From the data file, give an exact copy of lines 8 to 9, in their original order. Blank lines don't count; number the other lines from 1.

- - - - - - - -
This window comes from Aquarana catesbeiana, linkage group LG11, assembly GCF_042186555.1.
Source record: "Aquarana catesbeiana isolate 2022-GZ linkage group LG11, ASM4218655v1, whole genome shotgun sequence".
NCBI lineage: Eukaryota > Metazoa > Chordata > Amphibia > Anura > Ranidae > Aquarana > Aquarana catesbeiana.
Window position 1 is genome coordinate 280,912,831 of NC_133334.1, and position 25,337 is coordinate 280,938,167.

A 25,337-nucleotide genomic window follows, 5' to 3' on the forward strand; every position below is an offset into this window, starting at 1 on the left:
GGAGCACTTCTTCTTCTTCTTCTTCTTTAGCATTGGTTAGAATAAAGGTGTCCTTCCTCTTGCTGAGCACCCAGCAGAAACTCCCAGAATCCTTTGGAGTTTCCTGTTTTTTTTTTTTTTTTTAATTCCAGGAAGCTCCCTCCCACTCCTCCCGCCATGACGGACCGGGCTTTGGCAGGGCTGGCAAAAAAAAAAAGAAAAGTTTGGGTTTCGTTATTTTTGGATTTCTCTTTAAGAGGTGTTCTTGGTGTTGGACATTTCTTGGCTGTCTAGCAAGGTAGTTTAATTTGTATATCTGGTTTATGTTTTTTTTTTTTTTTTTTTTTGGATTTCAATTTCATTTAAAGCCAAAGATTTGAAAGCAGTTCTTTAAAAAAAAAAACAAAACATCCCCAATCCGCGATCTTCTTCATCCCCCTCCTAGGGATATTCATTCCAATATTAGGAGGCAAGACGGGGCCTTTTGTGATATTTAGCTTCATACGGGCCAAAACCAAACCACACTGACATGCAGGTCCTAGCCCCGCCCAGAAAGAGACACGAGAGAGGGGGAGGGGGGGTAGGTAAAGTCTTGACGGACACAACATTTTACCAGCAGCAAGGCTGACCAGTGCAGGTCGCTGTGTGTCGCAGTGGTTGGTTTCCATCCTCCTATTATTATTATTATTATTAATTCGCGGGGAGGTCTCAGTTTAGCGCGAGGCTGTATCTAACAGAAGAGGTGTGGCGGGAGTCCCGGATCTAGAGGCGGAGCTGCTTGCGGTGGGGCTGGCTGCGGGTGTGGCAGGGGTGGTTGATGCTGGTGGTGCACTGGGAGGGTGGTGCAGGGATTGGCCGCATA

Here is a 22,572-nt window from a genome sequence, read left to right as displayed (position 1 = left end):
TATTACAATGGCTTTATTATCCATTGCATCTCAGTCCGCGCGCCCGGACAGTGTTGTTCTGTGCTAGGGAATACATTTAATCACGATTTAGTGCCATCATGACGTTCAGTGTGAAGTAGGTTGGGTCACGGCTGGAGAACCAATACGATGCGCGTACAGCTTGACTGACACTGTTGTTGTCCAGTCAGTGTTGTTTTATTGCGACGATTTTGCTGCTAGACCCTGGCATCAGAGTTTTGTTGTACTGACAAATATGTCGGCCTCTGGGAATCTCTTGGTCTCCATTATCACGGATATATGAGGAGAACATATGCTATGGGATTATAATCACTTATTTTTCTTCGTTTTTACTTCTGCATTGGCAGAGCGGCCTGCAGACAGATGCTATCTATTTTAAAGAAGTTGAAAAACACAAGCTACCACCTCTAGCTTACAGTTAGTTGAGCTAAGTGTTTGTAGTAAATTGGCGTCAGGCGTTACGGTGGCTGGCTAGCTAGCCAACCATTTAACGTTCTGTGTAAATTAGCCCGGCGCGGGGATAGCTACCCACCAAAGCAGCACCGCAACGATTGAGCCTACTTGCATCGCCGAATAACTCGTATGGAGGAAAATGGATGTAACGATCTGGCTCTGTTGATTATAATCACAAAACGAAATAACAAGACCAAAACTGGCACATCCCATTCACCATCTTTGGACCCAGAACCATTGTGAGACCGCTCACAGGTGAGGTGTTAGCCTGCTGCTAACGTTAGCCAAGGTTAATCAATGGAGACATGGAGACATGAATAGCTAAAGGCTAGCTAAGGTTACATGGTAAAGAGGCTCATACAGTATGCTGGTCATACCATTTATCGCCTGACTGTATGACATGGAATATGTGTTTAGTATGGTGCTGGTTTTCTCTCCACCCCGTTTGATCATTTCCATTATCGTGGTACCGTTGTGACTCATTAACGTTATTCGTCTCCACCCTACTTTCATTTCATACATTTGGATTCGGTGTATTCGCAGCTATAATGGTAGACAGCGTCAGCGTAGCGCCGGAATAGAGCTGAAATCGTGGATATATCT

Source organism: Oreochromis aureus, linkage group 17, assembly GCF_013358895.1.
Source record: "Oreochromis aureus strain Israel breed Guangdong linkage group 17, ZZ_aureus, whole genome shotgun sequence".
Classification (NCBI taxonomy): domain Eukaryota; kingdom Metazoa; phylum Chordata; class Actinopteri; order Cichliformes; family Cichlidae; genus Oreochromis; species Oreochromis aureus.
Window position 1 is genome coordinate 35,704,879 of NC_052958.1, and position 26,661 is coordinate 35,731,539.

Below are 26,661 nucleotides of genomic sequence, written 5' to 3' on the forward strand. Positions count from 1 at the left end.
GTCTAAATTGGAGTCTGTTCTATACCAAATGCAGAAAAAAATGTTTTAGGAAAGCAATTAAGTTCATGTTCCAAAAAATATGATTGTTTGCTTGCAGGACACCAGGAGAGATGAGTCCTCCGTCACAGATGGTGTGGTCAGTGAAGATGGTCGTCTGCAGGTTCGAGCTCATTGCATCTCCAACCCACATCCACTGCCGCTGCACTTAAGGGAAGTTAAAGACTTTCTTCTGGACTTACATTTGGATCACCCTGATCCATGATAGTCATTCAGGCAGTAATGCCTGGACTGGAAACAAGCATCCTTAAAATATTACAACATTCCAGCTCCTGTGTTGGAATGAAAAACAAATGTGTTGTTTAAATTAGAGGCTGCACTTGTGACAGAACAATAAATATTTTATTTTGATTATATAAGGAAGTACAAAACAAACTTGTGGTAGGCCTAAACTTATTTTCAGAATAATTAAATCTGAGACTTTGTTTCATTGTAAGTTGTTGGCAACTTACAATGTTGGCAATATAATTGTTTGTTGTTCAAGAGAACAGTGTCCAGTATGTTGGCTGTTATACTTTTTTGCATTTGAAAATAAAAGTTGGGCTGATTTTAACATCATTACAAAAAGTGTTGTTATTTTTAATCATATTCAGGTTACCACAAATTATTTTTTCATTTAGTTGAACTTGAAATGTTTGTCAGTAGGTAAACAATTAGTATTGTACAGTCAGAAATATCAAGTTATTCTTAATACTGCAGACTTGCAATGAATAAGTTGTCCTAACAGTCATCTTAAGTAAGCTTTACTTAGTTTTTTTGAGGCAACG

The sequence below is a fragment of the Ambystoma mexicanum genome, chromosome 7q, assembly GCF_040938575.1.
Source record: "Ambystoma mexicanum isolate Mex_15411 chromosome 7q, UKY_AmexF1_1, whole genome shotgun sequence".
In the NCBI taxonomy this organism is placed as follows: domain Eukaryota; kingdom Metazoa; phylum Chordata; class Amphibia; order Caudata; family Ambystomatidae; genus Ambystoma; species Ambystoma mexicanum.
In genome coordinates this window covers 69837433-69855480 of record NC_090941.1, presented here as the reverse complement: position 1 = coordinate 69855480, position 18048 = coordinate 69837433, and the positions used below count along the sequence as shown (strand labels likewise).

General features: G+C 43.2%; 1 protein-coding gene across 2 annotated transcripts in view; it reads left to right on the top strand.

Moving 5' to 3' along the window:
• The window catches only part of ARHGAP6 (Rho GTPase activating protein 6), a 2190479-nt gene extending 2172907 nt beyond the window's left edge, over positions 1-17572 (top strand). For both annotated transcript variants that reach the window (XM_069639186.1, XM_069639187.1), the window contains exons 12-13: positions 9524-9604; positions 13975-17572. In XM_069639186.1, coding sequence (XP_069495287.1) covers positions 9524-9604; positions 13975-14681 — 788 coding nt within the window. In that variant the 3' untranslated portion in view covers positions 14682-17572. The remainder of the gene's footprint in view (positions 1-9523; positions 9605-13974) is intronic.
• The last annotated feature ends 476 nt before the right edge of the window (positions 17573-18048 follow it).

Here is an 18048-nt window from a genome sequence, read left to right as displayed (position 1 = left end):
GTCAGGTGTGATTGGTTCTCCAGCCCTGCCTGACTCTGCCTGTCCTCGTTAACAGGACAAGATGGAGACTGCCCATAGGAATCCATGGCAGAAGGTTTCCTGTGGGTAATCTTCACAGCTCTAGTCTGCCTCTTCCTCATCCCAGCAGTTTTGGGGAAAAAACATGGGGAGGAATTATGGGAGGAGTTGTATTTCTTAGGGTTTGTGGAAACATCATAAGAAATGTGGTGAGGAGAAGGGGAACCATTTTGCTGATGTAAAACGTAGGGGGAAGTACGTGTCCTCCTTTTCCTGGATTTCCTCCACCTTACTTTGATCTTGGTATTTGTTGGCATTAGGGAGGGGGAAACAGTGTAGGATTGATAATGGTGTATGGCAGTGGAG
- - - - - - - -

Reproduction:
TATTACAATGGCTTTATTATCCATTGCATCTCAGTCCGCGCGCCCGGACAGTGTTGTTCTGTGCTAGGGAATACATTTAATCACGATTTAGTGCCATCATGACGTTCAGTGTGAAGTAGGTTGGGTCACGGCTGGAGAACCAATACGATGCGCGTACAGCTTGACTGACACTGTTGTTGTCCAGTCAGTGTTGTTTTATTGCGACGATTTTGCTGCTAGACCCTGGCATCAGAGTTTTGTTGTACTGACAAATATGTCGGCCTCTGGGAATCTCTTGGTCTCCATTATCACGGATATATGAGGAGAACATATGCTATGGGATTATAATCACTTATTTTTCTTCGTTTTTACTTCTGCATTGGCAGAGCGGCCTGCAGACAGATGCTATCTATTTTAAAGAAGTTGAAAAACACAAGCTACCACCTCTAGCTTACAGTTAGTTGAGCTAAGTGTTTGTAGTAAATTGGCGTCAGGCGTTACGGTGGCTGGCTAGCTAGCCAACCATTTAACGTTCTGTGTAAATTAGCCCGGCGCGGGGATAGCTACCCACCAAAGCAGCACCGCAACGATTGAGCCTACTTGCATCGCCGAATAACTCGTATGGAGGAAAATGGATGTAACGATCTGGCTCTGTTGATTATAATCACAAAACGAAATAACAAGACCAAAACTGGCACATCCCATTCACCATCTTTGGACCCAGAACCATTGTGAGACCGCTCACAGGTGAGGTGTTAGCCTGCTGCTAACGTTAGCCAAGGTTAATCAATGGAGACATGGAGACATGAATAGCTAAAGGCTAGCTAAGGTTACATGGTAAAGAGGCTCATACAGTATGCTGGTCATACCATTTATCGCCTGACTGTATGACATGGAATATGTGTTTAGTATGGTGCTGGTTTTCTCTCCACCCCGTTTGATCATTTCCATTATCGTGGTACCGTTGTGACTCATTAACGTTATTCGTCTCCACCCTACTTTCATTTCATACATTTGGATTCGGTGTATTCGCAGCTATAATGGTAGACAGCGTCAGCGTAGCGCCGGAATAGAGCTGAAATCGTGGATATATCT

Source organism: Oreochromis aureus, linkage group 17, assembly GCF_013358895.1.